I love people-watching. Whether it’s at the airport or restaurant, the workplace or church, I learn about life by observing others. There are the bossy types, who lead more by command than action. The people-pleasers, who sacrifice their own needs to accommodate someone else’s. The know-it-all’s, who often cover insecurity with arrogance. The angry ones, whose lash isn’t directed at the target; it’s where the roots are that matters. Strange that the more I study others, the more I discover in myself.
Just this week I was reminded of another type of person: the oversensitive soul. I have usually considered myself to be a compassionate person, one who sympathizes with others’ weaknesses and seeks to encourage the downtrodden. But when Billy* walked into my office, I was amazed how quickly my supposed compassion turned into irritation. God, where does that even come from?
Billy had concerns he wanted to express, and I listened, nodded, and said I could understand where he was coming from. He brought up instances as simple as the time we passed in the hallway and I had smiled and said hello but didn’t stop to talk; or a word spoken three months ago in a conversation I couldn’t even remember. I explained that nothing hurtful was intended in any of those details and to please forgive me for the offense.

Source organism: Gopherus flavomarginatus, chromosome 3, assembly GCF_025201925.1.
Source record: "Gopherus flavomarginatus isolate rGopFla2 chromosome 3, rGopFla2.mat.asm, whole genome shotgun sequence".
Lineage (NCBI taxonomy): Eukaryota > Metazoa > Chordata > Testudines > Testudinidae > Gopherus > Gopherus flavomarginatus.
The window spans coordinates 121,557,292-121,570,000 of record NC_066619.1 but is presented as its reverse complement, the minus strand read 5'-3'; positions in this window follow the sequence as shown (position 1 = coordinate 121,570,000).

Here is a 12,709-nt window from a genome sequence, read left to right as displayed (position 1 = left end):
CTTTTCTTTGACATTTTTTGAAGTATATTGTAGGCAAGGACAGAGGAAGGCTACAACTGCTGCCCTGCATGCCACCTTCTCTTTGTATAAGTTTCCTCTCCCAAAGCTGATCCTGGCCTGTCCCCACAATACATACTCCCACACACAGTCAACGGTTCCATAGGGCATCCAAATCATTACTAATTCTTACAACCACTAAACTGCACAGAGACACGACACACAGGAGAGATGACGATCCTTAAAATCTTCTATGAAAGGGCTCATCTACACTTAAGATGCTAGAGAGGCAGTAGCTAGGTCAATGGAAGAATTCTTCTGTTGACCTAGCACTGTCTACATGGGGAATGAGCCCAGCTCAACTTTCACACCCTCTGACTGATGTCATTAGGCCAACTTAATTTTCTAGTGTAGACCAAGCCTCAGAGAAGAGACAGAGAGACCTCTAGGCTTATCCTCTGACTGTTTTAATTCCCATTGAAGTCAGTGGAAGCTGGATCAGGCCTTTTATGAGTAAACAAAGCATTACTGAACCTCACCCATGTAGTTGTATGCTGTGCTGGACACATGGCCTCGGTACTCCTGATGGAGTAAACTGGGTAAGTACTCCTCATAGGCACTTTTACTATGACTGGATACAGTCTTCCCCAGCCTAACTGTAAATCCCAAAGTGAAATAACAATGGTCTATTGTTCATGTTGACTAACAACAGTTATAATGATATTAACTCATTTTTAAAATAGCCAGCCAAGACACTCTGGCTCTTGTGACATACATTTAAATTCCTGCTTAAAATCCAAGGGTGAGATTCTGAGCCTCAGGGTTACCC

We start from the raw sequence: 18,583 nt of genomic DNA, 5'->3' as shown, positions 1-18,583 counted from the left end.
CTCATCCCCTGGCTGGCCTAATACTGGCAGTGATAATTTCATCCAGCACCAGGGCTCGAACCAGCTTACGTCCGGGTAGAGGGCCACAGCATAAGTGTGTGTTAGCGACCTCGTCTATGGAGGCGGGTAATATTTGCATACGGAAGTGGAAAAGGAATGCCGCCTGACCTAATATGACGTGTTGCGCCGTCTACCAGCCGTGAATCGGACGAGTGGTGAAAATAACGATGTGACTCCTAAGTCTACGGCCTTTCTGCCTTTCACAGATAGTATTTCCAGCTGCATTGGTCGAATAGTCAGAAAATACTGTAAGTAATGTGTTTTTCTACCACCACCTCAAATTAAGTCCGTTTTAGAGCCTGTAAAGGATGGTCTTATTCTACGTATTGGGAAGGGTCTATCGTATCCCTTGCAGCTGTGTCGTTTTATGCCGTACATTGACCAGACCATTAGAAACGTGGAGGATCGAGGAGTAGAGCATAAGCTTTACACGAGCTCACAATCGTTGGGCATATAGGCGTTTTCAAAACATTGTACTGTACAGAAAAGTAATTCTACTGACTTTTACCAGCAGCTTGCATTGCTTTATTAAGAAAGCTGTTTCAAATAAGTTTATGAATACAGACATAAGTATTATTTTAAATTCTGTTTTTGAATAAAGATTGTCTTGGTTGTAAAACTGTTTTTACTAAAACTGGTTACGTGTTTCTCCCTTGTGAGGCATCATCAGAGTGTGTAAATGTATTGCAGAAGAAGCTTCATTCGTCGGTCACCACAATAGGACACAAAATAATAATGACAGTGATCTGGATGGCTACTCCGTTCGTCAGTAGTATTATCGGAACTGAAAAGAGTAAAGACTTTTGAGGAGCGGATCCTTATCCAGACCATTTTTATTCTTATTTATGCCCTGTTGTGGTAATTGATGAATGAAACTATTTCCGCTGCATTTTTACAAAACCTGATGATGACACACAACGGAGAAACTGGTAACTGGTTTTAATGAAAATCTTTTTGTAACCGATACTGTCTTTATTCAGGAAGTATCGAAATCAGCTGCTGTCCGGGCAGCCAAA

Billy stood up and began to pace. “I need you to understand how that affected me.”
Seriously? Did I need to stop and talk every time I saw him? I didn’t have time for this. I took a deep breath. “I can see that it affected you, but it wasn’t intentional, just part of the normal course of any day.”
The conversation continued, but with little resolution. How do you explain to someone that you’d love to say “Hi” without feeling guilty if you didn’t have time to talk for 30 minutes? That oversensitivity crumbles when each person feels secure in who they are and whom they belong to? That with freedom comes a sense of security?
I kept a plaque for years that encapsulates this freedom: “Oh, the comfort, the inexpressible comfort of feeling safe with a person; having neither to weigh thoughts nor measure words, but to pour them all out, just as they are, chaff and grain together, knowing that a faithful hand will take and sift them, keep what is worth keeping, and then, with a breath of kindness, blow the rest away.”
Jesus came to set us free. Why do we walk in bondage, enslaved by others’ opinions? Walking on eggshells to placate the oversensitive soul? Held captive by fear or guilt?
Freedom in Christ brings openness and acceptance. Freedom to discuss and even disagree, with security and love.
I want to be free.
Jill Morikone is vice president and chief operations officer for Three Angels Broadcasting Network (3ABN), a supporting Adventist television network. She and her husband, Greg, live in southern Illinois and enjoy ministering together for Jesus.
* Not his real name.